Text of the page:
1999, Unapix Entertainment. Directed by Paul Cox. David Wenham, Kris Kristofferson, Peter O’Toole, Derek Jacobi.
Decent Films Ratings
|?Teens & Up|
Content advisory: Images of disfigurement and death; a brief, shadowy depiction of a small-scale massacre; minor profanity; a restrained depiction of resistance to sexual temptation; a reference to impure thoughts and actions; two strange, brief scenes involving seemingly out-of-character, impious behavior and comments from Damien.
Buy at Amazon.com
A National Catholic Register “Video/DVD Picks” capsule review.
By Steven D. Greydanus
Based on Hilde Eynikel’s biography of Blessed Fr. Damien de Veuster, Molokai: The Story of Father Damien tells the edifying, at times wrenching story of the 19th-century “Apostle to the Lepers,” who for fifteen years lived and finally died in a leper colony on the Hawaiian island of Moloka’i.
A native of Belgium, ordained in Honolulu, at the age of 33 Fr. Damien volunteered to become the first and only priest serving the leper colony. There he spent himself attending as best he could to the people’s needs, both spiritual and physical, offering the sacraments but also dressing wounds, helping to shelter them from the elements, even constructing coffins and digging graves.
This inspiring, episodic biopic depicts Fr. Damien (David Wenham, Peter Jackson’s Faramir in The Lord of the Rings) as a man consumed by a singular sense of duty and obligation, lacking any thought but the spiritual and temporal good of those in his care and the good of his own soul. To church and state leaders in O’ahu he ceaselessly campaigns for more funds and medicine, nuns to help with the care of the sick, and for more frequent confession for himself.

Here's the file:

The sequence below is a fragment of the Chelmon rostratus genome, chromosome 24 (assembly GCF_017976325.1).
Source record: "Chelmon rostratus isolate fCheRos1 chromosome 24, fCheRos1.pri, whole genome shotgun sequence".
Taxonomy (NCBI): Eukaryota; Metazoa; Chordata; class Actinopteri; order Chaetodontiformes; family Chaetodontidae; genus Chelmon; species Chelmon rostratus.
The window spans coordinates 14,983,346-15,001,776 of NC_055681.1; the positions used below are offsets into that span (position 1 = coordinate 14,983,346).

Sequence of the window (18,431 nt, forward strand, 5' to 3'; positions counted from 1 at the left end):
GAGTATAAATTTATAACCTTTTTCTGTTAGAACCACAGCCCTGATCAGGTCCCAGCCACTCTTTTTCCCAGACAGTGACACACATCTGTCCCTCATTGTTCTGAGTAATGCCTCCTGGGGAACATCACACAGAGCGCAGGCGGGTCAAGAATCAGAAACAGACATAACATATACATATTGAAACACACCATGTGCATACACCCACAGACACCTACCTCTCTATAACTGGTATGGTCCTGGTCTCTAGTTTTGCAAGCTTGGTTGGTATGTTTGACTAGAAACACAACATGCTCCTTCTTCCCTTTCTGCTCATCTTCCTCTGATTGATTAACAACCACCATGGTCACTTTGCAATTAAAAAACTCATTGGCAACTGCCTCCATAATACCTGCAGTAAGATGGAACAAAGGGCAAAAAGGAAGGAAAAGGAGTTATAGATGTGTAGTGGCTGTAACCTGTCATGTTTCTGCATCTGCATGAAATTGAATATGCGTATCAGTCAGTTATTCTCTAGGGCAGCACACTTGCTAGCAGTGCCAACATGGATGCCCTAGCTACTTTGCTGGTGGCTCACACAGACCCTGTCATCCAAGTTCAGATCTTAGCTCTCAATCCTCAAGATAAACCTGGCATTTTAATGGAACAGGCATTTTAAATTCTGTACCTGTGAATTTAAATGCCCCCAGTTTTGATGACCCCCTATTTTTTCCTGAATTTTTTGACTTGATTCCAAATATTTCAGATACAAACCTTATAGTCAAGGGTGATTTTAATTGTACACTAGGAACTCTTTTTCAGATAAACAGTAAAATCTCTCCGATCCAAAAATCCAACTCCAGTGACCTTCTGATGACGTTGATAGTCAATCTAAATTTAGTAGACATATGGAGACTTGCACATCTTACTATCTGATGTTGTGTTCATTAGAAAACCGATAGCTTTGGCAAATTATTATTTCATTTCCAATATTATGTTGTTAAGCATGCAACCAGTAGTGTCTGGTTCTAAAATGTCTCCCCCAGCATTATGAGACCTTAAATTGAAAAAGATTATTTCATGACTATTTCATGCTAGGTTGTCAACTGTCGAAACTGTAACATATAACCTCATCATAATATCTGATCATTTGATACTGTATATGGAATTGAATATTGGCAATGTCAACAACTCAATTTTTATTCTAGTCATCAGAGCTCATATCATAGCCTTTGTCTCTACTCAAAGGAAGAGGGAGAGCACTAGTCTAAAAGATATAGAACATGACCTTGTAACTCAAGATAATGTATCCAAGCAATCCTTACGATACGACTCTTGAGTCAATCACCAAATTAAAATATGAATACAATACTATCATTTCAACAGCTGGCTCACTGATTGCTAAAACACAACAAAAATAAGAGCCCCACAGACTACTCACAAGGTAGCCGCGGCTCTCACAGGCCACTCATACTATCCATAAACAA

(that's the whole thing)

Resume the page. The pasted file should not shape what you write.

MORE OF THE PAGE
In one of the film’s neatest exchanges, all three of Damien’s issues come together in a single stroke: Told that conditions on Moloka’i are too harsh to permit nuns, Damien protests that the settlement seems a veritable paradise whenever he asks for money — an argument that prompts a disapproving diocesan official to criticize Damien for lack of humility, to which Damien retorts that he will mention in his next confession!
Often compared to Mother Teresa, Damien differs from the nun of Calcutta in at least one important respect: He is openly and unapologetically evangelistic, zealously striving to bring those to whom he ministers to the Catholic faith and the sacraments. In this he is not always successful, and some of the film’s best scenes involve Peter O’Toole as a drily ironic, tenacious Anglican patient who resists Damien’s best efforts to offer him the sacraments.
Refreshingly, though Damien often locks horns with religious and secular authorities, he is not the only sympathetically depicted cleric in the film. His first local ordinary, Bishop Maigret (Leo McKern), is also a positive figure, though the same can’t be said for his snarky assistant, nor does the bishop who replaces him make as good an impression.
No plaster saint, Damien is shown to be susceptible to temptation, and though his moral commitment is unswerving, his confession is abject and frank. Discomfiting as these elements may be, the film’s real problematic content is confined to about thirty seconds’ worth of footage in a pair of brief, inexplicable scenes, one involving a head-scratching reference to Hawaii’s “old gods,” the other involving a presumptively invalid wedding Damien initially refuses to permit.
I’m currently reading a pair of Fr. Damien biographies, in part to see if I can find any basis in fact for these two jarring sequences. If I learn anything, I’ll revise this review accordingly.
In any case, its faults and limitations notwithstanding, Molokai: The Story of Father Damien remains an inspiring, challenging depiction of Christian service and charity.